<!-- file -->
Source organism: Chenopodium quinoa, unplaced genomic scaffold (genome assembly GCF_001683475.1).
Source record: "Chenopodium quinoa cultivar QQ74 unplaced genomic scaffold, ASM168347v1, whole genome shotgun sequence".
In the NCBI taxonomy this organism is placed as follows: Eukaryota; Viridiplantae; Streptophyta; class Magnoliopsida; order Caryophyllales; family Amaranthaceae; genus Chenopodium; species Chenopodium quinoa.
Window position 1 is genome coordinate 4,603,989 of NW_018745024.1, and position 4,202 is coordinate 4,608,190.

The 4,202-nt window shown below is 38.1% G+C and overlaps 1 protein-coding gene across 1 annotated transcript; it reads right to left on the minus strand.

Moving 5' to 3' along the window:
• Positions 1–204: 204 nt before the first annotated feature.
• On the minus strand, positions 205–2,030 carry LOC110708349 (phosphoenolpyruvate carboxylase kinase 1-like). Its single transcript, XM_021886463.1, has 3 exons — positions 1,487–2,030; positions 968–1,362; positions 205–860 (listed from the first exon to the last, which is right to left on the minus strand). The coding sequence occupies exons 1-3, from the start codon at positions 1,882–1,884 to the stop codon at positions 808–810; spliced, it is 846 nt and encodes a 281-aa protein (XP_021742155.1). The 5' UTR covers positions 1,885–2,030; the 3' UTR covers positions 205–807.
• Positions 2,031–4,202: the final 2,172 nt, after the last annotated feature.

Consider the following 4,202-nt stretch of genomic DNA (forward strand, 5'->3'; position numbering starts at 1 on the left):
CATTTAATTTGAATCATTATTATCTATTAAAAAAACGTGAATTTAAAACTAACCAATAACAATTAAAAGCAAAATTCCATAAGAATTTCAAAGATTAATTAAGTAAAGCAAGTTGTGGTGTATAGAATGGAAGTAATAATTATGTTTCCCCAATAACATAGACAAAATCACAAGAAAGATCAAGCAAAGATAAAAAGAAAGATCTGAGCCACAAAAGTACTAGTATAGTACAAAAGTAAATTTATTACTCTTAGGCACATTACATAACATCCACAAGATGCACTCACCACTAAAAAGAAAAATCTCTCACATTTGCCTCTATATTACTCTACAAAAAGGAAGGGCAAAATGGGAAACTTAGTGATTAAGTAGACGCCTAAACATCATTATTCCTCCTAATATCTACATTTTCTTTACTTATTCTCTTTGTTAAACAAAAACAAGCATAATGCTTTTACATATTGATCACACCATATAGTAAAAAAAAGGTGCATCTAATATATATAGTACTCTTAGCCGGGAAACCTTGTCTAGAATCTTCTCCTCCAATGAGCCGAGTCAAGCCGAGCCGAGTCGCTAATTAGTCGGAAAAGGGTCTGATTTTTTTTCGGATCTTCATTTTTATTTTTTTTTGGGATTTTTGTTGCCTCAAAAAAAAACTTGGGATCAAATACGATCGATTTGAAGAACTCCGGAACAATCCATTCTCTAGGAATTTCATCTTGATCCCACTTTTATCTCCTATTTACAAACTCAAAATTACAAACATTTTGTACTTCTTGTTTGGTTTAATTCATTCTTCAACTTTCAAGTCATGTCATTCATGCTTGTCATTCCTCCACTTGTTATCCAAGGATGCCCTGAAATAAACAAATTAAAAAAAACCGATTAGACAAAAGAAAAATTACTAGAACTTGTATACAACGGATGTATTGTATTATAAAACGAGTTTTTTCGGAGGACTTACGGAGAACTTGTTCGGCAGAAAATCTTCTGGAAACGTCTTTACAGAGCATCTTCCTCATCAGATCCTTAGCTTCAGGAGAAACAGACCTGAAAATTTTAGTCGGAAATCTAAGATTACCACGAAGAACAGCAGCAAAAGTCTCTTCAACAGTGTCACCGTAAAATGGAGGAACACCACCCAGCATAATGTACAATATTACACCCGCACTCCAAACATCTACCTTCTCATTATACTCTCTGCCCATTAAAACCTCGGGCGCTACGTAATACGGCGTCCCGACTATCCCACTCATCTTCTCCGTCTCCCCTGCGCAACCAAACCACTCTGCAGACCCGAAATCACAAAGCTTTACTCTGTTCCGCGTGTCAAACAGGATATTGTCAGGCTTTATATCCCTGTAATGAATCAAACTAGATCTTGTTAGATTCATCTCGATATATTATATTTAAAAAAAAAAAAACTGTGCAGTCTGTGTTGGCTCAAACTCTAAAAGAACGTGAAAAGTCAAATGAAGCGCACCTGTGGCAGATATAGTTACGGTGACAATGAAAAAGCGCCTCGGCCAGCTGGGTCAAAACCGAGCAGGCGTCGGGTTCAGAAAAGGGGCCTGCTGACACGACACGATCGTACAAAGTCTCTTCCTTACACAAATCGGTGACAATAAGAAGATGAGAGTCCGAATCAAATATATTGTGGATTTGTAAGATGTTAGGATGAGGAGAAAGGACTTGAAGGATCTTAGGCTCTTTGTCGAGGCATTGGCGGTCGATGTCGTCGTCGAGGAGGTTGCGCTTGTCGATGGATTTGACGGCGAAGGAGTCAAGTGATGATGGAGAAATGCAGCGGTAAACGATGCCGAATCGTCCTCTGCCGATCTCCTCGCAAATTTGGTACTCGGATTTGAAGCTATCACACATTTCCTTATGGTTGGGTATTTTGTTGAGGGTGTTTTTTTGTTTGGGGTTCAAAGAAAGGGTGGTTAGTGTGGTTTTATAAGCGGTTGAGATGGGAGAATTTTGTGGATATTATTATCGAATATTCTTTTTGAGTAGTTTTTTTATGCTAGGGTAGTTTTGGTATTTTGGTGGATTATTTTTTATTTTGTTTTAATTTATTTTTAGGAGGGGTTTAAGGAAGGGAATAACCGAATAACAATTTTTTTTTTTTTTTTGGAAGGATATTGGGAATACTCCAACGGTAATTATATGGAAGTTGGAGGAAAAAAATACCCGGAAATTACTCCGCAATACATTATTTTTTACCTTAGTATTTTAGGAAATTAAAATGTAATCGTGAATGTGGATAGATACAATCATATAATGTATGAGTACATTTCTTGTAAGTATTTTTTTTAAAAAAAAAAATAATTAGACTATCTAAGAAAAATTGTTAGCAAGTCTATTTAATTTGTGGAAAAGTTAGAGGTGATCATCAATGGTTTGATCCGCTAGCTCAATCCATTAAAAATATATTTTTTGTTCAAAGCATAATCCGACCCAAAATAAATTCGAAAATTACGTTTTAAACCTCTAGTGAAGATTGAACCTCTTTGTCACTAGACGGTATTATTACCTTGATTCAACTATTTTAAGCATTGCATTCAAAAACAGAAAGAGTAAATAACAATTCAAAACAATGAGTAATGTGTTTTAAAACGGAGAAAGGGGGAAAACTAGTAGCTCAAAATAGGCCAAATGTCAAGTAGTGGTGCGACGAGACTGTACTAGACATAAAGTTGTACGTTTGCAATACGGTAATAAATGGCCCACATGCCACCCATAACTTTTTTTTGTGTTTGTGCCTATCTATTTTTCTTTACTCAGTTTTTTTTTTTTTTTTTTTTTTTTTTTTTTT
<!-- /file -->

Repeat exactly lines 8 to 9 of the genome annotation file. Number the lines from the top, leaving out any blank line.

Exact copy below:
• On the minus strand, positions 205–2,030 carry LOC110708349 (phosphoenolpyruvate carboxylase kinase 1-like). Its single transcript, XM_021886463.1, has 3 exons — positions 1,487–2,030; positions 968–1,362; positions 205–860 (listed from the first exon to the last, which is right to left on the minus strand). The coding sequence occupies exons 1-3, from the start codon at positions 1,882–1,884 to the stop codon at positions 808–810; spliced, it is 846 nt and encodes a 281-aa protein (XP_021742155.1). The 5' UTR covers positions 1,885–2,030; the 3' UTR covers positions 205–807.
• Positions 2,031–4,202: the final 2,172 nt, after the last annotated feature.